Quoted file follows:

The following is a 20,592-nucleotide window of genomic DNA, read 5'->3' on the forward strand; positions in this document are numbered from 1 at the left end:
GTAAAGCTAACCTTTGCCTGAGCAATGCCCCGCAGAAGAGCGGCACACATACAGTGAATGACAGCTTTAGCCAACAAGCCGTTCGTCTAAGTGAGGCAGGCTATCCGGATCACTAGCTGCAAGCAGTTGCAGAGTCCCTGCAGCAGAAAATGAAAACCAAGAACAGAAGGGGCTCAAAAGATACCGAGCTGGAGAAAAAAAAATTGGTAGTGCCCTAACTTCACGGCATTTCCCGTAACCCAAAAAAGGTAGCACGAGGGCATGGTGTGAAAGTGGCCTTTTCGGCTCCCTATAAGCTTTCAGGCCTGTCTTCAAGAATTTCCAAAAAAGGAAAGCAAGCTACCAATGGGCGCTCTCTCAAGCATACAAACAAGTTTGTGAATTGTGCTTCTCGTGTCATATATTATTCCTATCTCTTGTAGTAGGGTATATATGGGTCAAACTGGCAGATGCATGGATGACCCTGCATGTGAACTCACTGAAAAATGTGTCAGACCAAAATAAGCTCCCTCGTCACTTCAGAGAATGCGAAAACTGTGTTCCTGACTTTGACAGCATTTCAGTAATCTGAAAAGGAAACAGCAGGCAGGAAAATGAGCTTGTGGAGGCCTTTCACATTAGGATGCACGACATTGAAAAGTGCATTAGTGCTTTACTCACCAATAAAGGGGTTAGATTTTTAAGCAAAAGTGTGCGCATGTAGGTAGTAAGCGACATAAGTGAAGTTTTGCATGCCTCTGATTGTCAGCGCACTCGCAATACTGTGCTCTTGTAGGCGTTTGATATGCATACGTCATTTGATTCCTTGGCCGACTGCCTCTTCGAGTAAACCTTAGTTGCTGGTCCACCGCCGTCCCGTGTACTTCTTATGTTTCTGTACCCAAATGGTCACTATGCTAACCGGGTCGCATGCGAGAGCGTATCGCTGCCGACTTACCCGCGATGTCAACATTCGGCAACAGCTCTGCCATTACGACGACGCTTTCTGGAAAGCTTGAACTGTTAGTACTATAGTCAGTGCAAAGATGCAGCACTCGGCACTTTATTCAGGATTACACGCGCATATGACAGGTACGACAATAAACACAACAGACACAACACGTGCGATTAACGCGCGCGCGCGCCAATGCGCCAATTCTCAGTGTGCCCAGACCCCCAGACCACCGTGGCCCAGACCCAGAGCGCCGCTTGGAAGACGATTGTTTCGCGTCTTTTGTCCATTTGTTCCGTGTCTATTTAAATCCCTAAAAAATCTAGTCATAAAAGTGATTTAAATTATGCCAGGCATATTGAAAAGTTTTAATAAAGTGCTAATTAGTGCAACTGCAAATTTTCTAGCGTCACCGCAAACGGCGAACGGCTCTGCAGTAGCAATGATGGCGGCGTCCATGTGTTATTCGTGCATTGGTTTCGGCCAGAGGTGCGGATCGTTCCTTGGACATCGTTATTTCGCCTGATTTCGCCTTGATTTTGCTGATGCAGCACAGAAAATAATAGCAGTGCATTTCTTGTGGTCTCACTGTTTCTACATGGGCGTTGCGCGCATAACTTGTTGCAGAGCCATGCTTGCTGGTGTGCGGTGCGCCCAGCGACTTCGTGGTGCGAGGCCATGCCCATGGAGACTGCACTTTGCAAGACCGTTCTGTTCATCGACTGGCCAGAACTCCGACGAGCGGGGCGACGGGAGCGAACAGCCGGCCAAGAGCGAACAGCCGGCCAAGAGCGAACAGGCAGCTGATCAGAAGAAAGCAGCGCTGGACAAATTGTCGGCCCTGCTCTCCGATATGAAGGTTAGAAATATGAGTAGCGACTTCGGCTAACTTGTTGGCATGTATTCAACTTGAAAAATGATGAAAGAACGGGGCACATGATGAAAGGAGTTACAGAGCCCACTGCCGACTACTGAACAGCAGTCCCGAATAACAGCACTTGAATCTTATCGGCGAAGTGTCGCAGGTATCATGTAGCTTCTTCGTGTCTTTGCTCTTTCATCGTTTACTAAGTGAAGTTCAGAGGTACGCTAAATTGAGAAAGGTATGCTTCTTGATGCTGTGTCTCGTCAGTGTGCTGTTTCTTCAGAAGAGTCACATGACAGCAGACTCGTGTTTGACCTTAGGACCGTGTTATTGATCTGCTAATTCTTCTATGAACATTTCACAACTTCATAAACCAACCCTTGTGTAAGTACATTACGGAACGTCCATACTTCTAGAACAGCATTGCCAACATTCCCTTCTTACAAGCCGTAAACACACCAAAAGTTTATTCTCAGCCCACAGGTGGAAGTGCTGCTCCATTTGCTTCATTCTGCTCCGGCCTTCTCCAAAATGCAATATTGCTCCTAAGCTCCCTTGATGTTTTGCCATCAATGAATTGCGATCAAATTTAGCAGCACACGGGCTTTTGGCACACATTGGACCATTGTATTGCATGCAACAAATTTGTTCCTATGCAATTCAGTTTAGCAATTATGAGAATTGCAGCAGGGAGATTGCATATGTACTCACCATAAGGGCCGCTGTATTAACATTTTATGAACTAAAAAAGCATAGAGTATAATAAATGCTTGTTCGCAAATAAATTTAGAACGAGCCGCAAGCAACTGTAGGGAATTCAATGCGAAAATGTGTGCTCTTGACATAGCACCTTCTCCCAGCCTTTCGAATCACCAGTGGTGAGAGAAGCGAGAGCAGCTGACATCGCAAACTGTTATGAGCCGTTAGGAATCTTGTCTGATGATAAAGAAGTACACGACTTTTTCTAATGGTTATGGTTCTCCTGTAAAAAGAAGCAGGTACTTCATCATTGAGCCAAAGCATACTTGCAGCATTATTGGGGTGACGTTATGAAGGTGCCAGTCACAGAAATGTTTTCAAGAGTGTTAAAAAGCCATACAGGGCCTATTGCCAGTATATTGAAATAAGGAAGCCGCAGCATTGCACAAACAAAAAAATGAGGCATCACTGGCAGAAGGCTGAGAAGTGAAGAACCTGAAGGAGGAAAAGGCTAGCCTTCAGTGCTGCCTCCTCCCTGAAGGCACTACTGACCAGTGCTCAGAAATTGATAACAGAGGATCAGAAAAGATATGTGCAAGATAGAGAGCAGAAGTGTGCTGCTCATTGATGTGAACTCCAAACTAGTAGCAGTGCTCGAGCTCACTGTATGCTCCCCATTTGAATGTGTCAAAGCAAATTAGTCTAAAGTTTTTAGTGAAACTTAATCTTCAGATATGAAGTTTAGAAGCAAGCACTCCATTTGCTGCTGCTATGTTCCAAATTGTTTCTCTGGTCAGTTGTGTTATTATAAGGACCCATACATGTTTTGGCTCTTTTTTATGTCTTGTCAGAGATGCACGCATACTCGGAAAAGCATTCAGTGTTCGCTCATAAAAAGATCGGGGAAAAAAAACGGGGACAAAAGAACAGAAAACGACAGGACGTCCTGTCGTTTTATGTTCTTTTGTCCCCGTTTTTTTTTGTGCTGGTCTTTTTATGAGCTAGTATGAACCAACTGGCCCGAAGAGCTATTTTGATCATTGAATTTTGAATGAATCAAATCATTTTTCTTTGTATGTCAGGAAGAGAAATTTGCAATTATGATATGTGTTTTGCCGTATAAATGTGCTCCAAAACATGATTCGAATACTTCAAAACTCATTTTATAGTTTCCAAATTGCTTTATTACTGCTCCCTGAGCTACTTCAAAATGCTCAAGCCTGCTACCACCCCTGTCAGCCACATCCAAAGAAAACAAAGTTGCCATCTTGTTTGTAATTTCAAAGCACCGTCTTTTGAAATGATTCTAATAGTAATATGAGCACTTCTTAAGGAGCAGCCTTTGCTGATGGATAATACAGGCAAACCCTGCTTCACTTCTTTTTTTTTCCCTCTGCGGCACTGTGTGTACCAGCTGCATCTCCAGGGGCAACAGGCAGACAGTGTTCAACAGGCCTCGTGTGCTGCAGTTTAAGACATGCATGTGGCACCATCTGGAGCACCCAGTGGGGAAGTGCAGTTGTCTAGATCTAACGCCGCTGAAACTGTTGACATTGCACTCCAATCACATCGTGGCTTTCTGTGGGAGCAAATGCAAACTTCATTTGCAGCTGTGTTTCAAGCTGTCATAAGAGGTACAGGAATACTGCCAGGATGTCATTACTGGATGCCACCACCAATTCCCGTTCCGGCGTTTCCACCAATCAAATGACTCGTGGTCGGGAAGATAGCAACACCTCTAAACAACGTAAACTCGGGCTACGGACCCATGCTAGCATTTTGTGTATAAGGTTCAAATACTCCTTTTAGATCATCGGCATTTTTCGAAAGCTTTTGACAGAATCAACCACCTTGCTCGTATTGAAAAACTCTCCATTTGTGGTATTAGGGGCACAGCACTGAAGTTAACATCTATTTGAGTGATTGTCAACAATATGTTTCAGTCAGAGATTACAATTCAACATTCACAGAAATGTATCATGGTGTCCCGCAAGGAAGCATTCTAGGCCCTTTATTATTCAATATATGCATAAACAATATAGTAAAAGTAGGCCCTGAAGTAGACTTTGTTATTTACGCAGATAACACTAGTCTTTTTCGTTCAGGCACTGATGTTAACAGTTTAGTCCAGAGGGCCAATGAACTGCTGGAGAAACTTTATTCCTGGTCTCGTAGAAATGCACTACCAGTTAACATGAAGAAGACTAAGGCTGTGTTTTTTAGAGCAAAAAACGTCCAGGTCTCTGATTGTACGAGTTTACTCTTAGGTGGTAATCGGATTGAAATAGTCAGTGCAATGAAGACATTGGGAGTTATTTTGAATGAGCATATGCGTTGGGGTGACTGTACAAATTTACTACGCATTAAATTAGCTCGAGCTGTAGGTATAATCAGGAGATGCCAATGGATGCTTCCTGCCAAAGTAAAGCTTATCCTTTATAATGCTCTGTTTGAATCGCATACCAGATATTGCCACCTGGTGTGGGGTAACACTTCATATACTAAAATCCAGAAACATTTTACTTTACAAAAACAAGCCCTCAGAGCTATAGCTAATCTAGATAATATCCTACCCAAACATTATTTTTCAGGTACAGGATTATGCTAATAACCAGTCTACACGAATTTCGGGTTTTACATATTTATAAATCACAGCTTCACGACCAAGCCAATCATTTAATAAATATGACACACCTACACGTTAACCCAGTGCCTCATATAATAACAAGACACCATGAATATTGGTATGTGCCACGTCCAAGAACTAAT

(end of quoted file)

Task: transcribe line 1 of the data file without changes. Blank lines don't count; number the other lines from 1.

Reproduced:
The following is a 20,592-nucleotide window of genomic DNA, read 5'->3' on the forward strand; positions in this document are numbered from 1 at the left end: